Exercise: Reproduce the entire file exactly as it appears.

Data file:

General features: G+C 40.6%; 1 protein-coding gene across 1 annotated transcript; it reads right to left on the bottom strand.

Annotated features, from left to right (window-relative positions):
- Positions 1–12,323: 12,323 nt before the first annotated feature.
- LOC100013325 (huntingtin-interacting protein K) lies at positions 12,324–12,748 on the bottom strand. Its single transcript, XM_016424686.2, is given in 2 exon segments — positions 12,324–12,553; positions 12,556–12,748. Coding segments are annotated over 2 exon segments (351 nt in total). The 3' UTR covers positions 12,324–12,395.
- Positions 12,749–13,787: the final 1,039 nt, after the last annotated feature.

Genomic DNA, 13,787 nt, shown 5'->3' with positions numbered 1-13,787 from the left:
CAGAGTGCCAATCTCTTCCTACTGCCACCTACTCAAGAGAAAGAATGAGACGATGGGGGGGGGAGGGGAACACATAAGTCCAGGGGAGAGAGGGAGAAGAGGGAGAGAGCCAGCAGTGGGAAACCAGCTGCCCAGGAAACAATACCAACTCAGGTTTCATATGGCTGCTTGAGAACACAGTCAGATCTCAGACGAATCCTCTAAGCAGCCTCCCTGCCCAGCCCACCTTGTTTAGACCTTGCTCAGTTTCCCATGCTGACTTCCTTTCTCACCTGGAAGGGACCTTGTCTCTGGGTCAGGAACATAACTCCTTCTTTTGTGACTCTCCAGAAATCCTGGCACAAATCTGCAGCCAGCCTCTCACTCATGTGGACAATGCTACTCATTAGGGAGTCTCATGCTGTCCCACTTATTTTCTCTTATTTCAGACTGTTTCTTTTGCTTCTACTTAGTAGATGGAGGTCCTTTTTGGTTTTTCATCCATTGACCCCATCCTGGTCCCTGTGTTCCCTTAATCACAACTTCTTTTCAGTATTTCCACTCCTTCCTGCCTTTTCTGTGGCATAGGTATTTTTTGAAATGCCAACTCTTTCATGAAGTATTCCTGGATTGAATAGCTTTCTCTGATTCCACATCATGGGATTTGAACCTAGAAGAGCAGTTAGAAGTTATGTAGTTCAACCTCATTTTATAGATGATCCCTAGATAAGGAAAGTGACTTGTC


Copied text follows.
General features: G+C 40.6%; 1 protein-coding gene across 1 annotated transcript; it reads right to left on the bottom strand.

Annotated features, from left to right (window-relative positions):
- Positions 1–12,323: 12,323 nt before the first annotated feature.
- LOC100013325 (huntingtin-interacting protein K) lies at positions 12,324–12,748 on the bottom strand. Its single transcript, XM_016424686.2, is given in 2 exon segments — positions 12,324–12,553; positions 12,556–12,748. Coding segments are annotated over 2 exon segments (351 nt in total). The 3' UTR covers positions 12,324–12,395.
- Positions 12,749–13,787: the final 1,039 nt, after the last annotated feature.

Genomic DNA, 13,787 nt, shown 5'->3' with positions numbered 1-13,787 from the left:
CAGAGTGCCAATCTCTTCCTACTGCCACCTACTCAAGAGAAAGAATGAGACGATGGGGGGGGGAGGGGAACACATAAGTCCAGGGGAGAGAGGGAGAAGAGGGAGAGAGCCAGCAGTGGGAAACCAGCTGCCCAGGAAACAATACCAACTCAGGTTTCATATGGCTGCTTGAGAACACAGTCAGATCTCAGACGAATCCTCTAAGCAGCCTCCCTGCCCAGCCCACCTTGTTTAGACCTTGCTCAGTTTCCCATGCTGACTTCCTTTCTCACCTGGAAGGGACCTTGTCTCTGGGTCAGGAACATAACTCCTTCTTTTGTGACTCTCCAGAAATCCTGGCACAAATCTGCAGCCAGCCTCTCACTCATGTGGACAATGCTACTCATTAGGGAGTCTCATGCTGTCCCACTTATTTTCTCTTATTTCAGACTGTTTCTTTTGCTTCTACTTAGTAGATGGAGGTCCTTTTTGGTTTTTCATCCATTGACCCCATCCTGGTCCCTGTGTTCCCTTAATCACAACTTCTTTTCAGTATTTCCACTCCTTCCTGCCTTTTCTGTGGCATAGGTATTTTTTGAAATGCCAACTCTTTCATGAAGTATTCCTGGATTGAATAGCTTTCTCTGATTCCACATCATGGGATTTGAACCTAGAAGAGCAGTTAGAAGTTATGTAGTTCAACCTCATTTTATAGATGATCCCTAGATAAGGAAAGTGACTTGTC